19 year old Zainab, 17 year old Sahar, 13 year old Geeti, and 50 year old “Aunt” Rona Shafia were honor murdered by their parents Tooba and Muhammad Shafia and their 18 year old brother. They planned and executed the murders from Islamic outrage over the defiance of daughters and the alliance with them of their aunt treated for years as a burden and a slave.
Aunt Rona wrote bitterly that Tooba had separated her from their co-husband, took her money, gradually limited the nights Rona and Shafia were permitted to sleep together, threatened to throw her out of their triplex Montreal apartment. “Miserable me, who wouldn’t question Shafia about anything,” wrote Rona, “who swallowed everything because I had no choice.’’
Tooba allegedly told her: “You’re not his wife. You’re my servant. Your family got rid of you. Who would want a dead weight around its neck? Your life is in my hands.”
The family emigrated to Montreal in 2007 after spending about a decade in Dubai, Pakistan and Australia. By then, Tooba had borne Shafia seven children. But there was deep friction in the household, with the daughters claiming to police, teachers and child welfare authorities that they were abused by their father and Hamed. Even their younger brother, a 12-year-old child, scolded Sahar once when discovering her in a restaurant with a boy. The males of the family, regardless of age, felt entitled to discipline the girls.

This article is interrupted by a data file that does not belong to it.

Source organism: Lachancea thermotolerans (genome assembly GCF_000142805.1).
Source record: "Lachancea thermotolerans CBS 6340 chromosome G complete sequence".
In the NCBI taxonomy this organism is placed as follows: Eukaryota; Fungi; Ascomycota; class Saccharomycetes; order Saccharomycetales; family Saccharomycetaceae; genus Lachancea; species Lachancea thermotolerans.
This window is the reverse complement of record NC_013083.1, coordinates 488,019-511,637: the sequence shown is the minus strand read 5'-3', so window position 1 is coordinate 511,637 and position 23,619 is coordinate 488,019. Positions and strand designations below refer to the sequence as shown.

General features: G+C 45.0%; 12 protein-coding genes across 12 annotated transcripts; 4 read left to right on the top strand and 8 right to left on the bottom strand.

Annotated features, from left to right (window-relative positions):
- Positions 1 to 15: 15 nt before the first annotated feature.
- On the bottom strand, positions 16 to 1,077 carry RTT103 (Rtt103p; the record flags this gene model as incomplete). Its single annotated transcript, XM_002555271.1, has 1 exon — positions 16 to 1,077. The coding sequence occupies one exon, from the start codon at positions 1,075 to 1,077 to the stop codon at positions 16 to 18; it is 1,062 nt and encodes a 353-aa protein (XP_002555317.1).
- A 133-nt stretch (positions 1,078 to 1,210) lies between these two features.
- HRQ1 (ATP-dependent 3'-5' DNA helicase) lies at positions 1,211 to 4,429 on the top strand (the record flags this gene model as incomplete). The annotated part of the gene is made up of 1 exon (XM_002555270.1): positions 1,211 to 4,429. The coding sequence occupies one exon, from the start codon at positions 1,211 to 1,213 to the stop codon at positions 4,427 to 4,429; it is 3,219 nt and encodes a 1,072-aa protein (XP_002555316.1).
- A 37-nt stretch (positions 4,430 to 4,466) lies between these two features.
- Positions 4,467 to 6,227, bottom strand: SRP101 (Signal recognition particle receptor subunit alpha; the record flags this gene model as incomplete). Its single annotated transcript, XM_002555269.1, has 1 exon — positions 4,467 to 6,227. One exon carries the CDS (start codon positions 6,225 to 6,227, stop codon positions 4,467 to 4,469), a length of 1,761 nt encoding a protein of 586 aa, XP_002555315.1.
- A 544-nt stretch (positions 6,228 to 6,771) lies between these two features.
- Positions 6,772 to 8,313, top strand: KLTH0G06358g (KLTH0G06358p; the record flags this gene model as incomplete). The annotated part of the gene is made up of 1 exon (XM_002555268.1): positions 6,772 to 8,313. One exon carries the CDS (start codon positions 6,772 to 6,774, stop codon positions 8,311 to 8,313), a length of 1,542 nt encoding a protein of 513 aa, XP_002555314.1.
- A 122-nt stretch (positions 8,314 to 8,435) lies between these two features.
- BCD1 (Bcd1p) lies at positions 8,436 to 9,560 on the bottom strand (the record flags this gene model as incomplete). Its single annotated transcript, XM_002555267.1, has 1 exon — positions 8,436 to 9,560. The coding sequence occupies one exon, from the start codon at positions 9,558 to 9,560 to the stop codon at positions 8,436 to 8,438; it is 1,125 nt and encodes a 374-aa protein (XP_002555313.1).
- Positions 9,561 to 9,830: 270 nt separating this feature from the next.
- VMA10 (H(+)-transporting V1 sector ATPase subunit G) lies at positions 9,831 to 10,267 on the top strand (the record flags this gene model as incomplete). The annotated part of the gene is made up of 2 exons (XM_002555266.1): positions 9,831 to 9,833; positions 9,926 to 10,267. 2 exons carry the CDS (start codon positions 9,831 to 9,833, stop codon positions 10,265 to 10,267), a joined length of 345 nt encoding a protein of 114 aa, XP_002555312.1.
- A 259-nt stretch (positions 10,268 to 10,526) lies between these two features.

Mother convicted in Shafia daughters’ canal killings granted 5-hour escorted absence from prison
Tooba Yahya allowed to visit mother’s grave ‘for humanitarian and compassionate reasons’
By: Colin Harris · CBC News · | December 14, 2019:
Tooba Yahya, seen here before her conviction, was found guilty of first-degree murder in the killing of three of her daughters and her husband’s first wife. She is currently serving a life sentence in a medium-security institution.
The woman convicted for her role in the so-called honour killings of her three daughters and her husband’s first wife a decade ago has been granted an escorted temporary absence from prison to visit her mother’s grave.
The Parole Board of Canada says it approved Tooba Yahya’s request “for humanitarian and compassionate reasons,” because her risk of recidivism is low and because the security risk that the absence poses is “manageable.”
Yahya, along with her husband, Mohammad Shafia, and son Hamed, were found guilty of four counts of first-degree murder in Kingston, Ont., in January 2012 in a court case that attracted international attention.
The bodies of the three Shafia daughters — Zainab, 19, Sahar, 17, and Geeti, 13 — and Shafia’s first wife, Rona Mohammad Amir, were found in the family’s car, submerged in a lock on the Rideau Canal in Kingston on June 30, 2009.
The family, originally from Afghanistan, had moved to Montreal two years earlier.
The judge said the murders were committed in the name of a “notion of honour that is founded upon the domination and control of women, a sick notion of honour that has absolutely no place in any civilized society.”
The jury heard that Shafia was furious with how his daughters dressed and behaved. Jurors heard recordings made after their deaths, where the girls’ father called them “treacherous” and “whores.”